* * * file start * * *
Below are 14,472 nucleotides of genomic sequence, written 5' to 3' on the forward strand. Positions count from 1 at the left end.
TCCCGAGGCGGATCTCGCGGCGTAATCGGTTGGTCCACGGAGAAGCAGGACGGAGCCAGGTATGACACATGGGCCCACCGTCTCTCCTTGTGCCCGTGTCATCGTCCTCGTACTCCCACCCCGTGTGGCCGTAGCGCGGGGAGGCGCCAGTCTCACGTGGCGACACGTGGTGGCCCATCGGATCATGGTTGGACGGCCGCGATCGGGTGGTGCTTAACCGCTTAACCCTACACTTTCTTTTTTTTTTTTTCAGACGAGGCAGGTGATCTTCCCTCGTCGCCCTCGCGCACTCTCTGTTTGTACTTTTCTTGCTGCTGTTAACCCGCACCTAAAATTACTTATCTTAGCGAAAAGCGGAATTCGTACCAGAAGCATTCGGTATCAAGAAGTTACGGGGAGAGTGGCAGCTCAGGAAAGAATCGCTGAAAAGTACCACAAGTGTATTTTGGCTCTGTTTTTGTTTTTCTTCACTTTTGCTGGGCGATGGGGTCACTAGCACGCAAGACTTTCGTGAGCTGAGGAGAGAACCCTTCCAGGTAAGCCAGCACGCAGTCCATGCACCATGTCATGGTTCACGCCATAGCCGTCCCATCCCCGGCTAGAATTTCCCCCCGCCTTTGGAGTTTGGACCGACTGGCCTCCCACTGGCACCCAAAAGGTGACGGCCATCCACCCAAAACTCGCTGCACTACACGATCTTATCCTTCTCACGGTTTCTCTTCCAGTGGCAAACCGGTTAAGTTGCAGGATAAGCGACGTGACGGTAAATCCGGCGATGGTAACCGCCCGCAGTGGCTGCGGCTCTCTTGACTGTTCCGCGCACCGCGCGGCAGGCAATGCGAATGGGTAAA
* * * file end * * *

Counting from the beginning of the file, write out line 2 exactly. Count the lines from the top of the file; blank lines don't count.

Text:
TCCCGAGGCGGATCTCGCGGCGTAATCGGTTGGTCCACGGAGAAGCAGGACGGAGCCAGGTATGACACATGGGCCCACCGTCTCTCCTTGTGCCCGTGTCATCGTCCTCGTACTCCCACCCCGTGTGGCCGTAGCGCGGGGAGGCGCCAGTCTCACGTGGCGACACGTGGTGGCCCATCGGATCATGGTTGGACGGCCGCGATCGGGTGGTGCTTAACCGCTTAACCCTACACTTTCTTTTTTTTTTTTTCAGACGAGGCAGGTGATCTTCCCTCGTCGCCCTCGCGCACTCTCTGTTTGTACTTTTCTTGCTGCTGTTAACCCGCACCTAAAATTACTTATCTTAGCGAAAAGCGGAATTCGTACCAGAAGCATTCGGTATCAAGAAGTTACGGGGAGAGTGGCAGCTCAGGAAAGAATCGCTGAAAAGTACCACAAGTGTATTTTGGCTCTGTTTTTGTTTTTCTTCACTTTTGCTGGGCGATGGGGTCACTAGCACGCAAGACTTTCGTGAGCTGAGGAGAGAACCCTTCCAGGTAAGCCAGCACGCAGTCCATGCACCATGTCATGGTTCACGCCATAGCCGTCCCATCCCCGGCTAGAATTTCCCCCCGCCTTTGGAGTTTGGACCGACTGGCCTCCCACTGGCACCCAAAAGGTGACGGCCATCCACCCAAAACTCGCTGCACTACACGATCTTATCCTTCTCACGGTTTCTCTTCCAGTGGCAAACCGGTTAAGTTGCAGGATAAGCGACGTGACGGTAAATCCGGCGATGGTAACCGCCCGCAGTGGCTGCGGCTCTCTTGACTGTTCCGCGCACCGCGCGGCAGGCAATGCGAATGGGTAAA